Last Friday’s post was essentially a call to arms for readers who enjoy the counter-culture movement within science fiction and fantasy to take a few risks and try novels by newer authors. It is young, this backlash against modern identitarian…stories? (It’s hard to use the term ‘stories’ when so often they are little more than characters bouncing off each other and pining for surcease from the crushing ennui of a life unfilled thanks entirely to factors and ideologies completely outside the protagonist’s control and oh my God why am I reading this somebody lock up my shotgun before I stick it in my mouth.) And that youth is both blessing and curse.
These new(ish) writers, backtracking to pre-1980 works and charting their own destinations, are taking readers to new shores. That sense that anything goes, provides readers with an inherent sense of adventure and discovery that you just won’t find in fiction written to adhere to the publishing houses’ established and approved literary paths of today. The downside of living through this rebirth in adventure and exploration is that most of the guys writing the good stuff have a very limited back catalog. Many of these authors have grown out of the crop of readers tired of the prevailing zeitgeist spitting on their hands, rolling up their sleeves, and hoisting the black flag by writing their own damn stories, thank you very much.
Jeff Duntemann is one such author. Sort of. He has been writing for decades. His first published science fiction work was way back in 1974. He has written reams of non-fiction books about computer programming and technical articles and other things, and a fair few sci-fi short stories as well. If you check Amazon, you’ll find just six titles, two of which are short story collections. That’s not a whole lot of books, and given his major focus on non-fiction, it’s understandable that you may not have heard of him. At least one of Those titles fits right in with the nascent counter-counter-culture.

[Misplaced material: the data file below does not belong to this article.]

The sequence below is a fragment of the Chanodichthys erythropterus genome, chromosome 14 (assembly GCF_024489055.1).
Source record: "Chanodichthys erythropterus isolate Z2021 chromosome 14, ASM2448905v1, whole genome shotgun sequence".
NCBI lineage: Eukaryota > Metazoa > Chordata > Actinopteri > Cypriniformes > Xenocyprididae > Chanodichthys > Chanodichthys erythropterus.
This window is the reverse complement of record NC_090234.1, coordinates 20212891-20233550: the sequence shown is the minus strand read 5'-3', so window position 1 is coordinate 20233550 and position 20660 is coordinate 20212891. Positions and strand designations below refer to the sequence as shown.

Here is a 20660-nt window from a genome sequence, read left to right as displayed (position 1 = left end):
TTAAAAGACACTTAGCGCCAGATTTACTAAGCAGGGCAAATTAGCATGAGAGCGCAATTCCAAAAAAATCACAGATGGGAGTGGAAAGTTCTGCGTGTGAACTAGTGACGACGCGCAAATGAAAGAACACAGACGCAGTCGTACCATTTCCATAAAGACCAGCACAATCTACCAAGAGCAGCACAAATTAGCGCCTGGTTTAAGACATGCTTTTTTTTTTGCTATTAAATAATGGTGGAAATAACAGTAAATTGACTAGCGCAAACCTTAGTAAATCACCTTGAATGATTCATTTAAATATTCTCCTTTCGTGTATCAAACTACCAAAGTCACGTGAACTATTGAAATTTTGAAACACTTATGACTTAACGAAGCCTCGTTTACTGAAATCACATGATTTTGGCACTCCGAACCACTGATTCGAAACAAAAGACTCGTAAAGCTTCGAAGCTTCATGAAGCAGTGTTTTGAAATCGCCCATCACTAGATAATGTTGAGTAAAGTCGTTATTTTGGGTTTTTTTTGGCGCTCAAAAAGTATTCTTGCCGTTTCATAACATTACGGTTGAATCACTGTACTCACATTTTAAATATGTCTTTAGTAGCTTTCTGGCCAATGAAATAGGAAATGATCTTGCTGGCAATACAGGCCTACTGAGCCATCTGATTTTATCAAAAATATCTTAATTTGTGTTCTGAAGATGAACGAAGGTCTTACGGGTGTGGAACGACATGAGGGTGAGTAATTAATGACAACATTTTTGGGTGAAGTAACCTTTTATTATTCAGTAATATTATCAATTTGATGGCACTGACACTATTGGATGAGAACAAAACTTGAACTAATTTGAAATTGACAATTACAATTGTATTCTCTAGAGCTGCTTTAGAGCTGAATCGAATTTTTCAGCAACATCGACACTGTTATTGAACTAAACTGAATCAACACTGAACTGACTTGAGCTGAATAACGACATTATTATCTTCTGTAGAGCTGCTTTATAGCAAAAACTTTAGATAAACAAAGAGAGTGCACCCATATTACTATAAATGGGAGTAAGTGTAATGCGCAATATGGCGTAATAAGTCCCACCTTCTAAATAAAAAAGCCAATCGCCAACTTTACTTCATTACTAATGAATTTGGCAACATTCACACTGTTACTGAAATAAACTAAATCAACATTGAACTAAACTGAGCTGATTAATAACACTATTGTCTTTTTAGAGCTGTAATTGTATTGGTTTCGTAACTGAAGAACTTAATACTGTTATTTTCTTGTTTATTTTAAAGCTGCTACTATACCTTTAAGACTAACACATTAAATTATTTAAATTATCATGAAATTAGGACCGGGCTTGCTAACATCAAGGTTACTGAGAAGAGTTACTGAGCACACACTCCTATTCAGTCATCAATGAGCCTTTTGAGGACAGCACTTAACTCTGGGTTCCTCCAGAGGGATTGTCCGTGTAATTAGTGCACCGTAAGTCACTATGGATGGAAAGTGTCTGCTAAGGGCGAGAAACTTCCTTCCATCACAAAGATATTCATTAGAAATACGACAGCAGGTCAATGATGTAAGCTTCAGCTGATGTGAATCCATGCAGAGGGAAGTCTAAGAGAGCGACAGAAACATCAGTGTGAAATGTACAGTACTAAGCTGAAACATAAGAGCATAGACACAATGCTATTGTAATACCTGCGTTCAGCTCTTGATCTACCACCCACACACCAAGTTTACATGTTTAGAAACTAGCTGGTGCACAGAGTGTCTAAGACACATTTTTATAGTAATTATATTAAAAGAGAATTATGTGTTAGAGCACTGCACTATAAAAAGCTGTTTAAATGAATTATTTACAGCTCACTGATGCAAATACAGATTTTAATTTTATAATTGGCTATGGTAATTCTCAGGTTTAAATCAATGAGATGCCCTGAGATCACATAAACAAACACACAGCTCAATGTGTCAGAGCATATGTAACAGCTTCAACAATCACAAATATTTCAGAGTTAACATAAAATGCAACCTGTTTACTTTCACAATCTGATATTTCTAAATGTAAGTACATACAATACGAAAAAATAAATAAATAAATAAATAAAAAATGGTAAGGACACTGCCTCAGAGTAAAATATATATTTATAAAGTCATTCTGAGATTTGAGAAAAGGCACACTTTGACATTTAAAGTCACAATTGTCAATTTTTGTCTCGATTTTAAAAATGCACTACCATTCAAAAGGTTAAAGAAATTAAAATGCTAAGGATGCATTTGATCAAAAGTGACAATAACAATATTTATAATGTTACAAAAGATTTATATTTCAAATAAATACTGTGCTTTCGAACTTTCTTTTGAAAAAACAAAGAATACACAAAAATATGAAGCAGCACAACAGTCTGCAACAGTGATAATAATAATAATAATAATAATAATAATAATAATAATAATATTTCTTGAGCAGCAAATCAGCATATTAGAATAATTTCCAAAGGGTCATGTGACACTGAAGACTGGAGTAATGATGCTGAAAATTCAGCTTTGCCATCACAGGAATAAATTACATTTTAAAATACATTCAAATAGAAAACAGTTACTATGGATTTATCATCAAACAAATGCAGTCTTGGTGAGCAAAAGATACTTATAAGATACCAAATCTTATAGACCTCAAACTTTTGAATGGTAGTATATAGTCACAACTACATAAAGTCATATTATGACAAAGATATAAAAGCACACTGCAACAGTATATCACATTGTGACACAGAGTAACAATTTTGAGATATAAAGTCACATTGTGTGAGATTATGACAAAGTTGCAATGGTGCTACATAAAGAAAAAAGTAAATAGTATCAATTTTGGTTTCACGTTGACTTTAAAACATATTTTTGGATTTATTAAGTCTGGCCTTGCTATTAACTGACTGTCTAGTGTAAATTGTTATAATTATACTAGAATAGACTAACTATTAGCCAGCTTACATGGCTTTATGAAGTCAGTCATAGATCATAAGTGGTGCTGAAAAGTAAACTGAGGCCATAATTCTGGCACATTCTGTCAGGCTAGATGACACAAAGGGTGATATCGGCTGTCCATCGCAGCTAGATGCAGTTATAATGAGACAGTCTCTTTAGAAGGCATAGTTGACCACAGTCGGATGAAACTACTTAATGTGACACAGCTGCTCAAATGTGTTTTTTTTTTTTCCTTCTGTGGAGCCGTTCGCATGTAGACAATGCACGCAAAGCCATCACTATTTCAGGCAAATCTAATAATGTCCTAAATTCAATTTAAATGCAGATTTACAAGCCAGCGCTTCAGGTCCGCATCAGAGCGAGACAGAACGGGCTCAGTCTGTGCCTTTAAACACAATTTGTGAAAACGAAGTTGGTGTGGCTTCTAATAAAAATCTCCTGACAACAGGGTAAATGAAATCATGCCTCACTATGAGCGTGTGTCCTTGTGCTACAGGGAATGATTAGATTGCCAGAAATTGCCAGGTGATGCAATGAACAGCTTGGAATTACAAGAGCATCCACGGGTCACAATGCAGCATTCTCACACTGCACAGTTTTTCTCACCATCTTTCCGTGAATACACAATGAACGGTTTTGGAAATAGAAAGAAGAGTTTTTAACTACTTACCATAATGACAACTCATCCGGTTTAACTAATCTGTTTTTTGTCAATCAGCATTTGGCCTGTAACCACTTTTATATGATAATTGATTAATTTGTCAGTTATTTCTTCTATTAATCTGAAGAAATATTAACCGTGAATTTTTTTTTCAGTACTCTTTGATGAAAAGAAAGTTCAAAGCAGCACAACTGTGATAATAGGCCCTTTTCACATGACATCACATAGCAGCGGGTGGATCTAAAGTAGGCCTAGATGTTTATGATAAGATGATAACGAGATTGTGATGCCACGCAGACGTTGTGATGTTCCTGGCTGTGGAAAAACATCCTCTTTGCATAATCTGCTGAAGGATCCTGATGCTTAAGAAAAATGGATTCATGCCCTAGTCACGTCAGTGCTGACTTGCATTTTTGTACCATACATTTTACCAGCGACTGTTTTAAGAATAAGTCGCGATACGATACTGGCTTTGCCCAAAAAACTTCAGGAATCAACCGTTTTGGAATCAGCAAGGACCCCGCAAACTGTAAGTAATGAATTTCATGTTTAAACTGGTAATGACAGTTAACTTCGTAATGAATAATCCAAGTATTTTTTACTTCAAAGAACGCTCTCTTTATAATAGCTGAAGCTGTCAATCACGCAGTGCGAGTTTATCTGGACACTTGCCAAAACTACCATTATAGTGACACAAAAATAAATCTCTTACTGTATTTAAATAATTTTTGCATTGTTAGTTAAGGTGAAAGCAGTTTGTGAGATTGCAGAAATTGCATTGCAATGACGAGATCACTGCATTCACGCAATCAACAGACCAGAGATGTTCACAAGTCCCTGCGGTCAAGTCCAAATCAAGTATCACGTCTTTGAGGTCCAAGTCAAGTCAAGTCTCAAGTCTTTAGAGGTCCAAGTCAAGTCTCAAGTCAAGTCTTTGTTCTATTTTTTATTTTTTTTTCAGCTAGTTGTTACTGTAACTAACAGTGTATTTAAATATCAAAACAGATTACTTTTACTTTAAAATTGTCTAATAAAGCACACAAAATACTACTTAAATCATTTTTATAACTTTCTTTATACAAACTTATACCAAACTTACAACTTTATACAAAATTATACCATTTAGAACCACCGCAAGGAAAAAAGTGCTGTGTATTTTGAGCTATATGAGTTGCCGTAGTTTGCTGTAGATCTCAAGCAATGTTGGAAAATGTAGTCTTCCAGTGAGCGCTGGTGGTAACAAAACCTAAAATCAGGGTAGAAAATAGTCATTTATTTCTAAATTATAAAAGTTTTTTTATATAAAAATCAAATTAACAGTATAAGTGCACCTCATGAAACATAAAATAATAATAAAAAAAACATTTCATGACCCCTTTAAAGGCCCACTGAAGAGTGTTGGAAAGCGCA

Enter Ten Gentle Opportunities.
I read this book cold. I knew nothing about it save what could be gleaned from the cover.
Imagine my surprise when the book opens with a wizard-slash-conman, Stypek, fleeing a powerful sorcerer through the streets of a fantasy city. Stypek had used magic of a mundane nature – a deck of marked playing cards – to cheat his pursuer out of a powerful artifact and winds up fleeing the much more powerful sorcerer by opening a portal to another dimension.
Incidentally, that powerful artifact has ten charges that work as a kind of doomsday timer counting down to the final climax. It’s a neat trick that ramps up the tension in the book in a novel way.
After Stypek is dragged through the portal to another dimension, the book shifts gears to a modern day story that weaves together the tale of a computer programmer and his ex-wife with the tale of a small group of proto-AI programs. So abrupt was the shift that it left me wondering if this was actually a book of short stories. Old Stypek doesn’t drop into the ‘real universe’ until several chapters have passed.